PROTECTIVE MEASURES

During fallout deposition, all windows, doors and nonvital vents in sheltered locations should be closed to prevent fallout particle from entering the shelter.

When radiation levels become measurable inside the shelter, make a survey of all shelter areas to determine the best protected locations. Repeat this procedure periodically. This information should be sued to limit the exposure of shelter occupants by locating occupants in areas with lowest levels of radiation. Experience and research have shown that if exposure is kept below a certain level, medical care will not be required for the majority of people.



SYMPTOMS OF RADIATION INJURY

Radiation caused injury to body tissue. If exposure is kept below lethal limits, the body is able to repair most of this injury over a period of time. Observable symptoms of radiation sickness are: nausea, vomiting, diarrhea, fever, listlessness, and a general felling of fatigue. Some or all of these symptoms may appear within the first three days. They may then disappear, reappearing after a week or so, sometimes accompanied by bloody diarrhea and swelling of the nasal passages, mouth and throat. Generally speaking the greater the exposure, the earlier the symptoms will appear and they will be more severe and last longer. Radiation sickness is not contagious; a person cannot "catch" radiation sickness from another person.

The severity of effects on individuals exposed to the same amount of radiation will vary widely. However, the following are estimated short-term effects on humans of external gamma exposures of less than one week.

TOTAL EXPOSURE
VISIBLE EFFECT
0 - 50R
No visible effects.
50 - 200R
Brief periods of nausea on day of exposure. 50% may experience radiation sickness (nausea and vomit), 5% may require medical attention, no deaths are expected.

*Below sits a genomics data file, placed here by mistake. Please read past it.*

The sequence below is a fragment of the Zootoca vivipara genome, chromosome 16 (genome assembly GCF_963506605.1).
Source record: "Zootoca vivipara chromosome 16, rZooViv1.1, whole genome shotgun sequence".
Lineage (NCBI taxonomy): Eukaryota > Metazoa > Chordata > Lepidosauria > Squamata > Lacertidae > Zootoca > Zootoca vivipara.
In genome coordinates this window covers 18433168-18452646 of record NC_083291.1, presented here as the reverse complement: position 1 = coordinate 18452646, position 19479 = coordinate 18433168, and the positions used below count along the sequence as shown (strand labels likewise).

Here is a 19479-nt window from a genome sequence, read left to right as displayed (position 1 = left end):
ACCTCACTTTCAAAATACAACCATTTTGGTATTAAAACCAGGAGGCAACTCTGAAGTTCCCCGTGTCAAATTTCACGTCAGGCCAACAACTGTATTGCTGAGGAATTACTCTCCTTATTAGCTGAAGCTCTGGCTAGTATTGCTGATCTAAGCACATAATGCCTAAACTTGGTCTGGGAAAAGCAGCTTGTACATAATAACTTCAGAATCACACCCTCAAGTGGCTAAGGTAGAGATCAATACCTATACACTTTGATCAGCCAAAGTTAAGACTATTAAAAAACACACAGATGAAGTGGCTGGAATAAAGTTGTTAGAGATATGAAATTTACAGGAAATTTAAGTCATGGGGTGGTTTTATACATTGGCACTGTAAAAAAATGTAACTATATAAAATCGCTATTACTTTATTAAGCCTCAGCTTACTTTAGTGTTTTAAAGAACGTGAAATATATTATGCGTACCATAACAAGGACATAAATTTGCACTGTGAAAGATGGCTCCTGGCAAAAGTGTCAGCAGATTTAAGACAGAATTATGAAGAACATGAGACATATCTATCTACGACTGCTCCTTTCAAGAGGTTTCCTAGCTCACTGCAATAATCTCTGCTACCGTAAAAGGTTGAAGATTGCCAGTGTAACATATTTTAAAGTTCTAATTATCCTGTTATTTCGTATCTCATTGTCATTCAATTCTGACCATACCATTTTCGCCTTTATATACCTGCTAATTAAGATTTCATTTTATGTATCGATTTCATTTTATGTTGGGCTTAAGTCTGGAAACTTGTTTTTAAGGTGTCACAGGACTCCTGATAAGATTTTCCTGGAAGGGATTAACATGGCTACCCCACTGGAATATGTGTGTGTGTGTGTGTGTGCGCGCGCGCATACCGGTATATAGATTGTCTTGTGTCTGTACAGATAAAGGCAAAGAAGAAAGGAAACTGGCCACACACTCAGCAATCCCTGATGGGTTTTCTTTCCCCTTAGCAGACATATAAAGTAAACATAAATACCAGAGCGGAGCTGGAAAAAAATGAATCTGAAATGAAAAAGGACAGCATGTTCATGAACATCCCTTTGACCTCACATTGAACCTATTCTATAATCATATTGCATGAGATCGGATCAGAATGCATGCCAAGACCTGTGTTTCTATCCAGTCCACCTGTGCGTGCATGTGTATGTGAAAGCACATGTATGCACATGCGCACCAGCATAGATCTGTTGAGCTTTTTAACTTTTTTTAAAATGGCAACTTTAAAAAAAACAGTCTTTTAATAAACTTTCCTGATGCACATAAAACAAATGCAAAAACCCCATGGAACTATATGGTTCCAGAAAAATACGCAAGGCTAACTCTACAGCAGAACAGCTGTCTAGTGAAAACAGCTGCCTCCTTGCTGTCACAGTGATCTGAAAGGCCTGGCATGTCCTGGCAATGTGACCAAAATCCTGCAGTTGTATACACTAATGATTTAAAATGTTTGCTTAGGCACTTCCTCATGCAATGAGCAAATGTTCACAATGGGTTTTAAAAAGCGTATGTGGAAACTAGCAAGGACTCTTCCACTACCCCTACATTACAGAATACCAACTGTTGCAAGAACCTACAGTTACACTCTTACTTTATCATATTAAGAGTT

200 - 400R
Most members of the group will require medical attention because of serious radiation sickness. 50% deaths within 2 - 4 weeks.
450 - 600R
Serious radiation sickness in all members of the group, medical attention required. Death to more than 50% within 1 - 3 weeks.
Over 600R
Severe radiation sickness. 100% deaths within 2 weeks.



CARE OF RADIATION CASUALTIES

If a person becomes ill from exposure to radiation, he should be placed under the care of a physician or medical technician, if possible. In the postattack situation, medical care may be very limited. Care consists primarily of keeping the patient comfortable and inactive. Keep the patient clean and isolated from infectious diseases. The ill person should have liquids to replace the body fluids lost as a result of vomiting and diarrhea as soon as he can tolerate them. Nourishing foods should be given the patient since the are needed for recovery.

IN AN EMERGENCY THE ABOVE GUIDANCE IS ADEQUATE FOR DETERMINING THE BEST AVAILABLE SHELTER AREA AND EXPECT VISIBLE EFFECT OF RADIATION INJURY. AFTER THE INITIAL READINGS ARE TAKEN THE "HANDBOOK FOR RADIOLOGICAL MONITORS SHOULD BE USED TO OBTAIN ADDITION INFORMATION. A COPY OF THIS HANDBOOK IS LOCATED WITH THE INSTRUMENTS.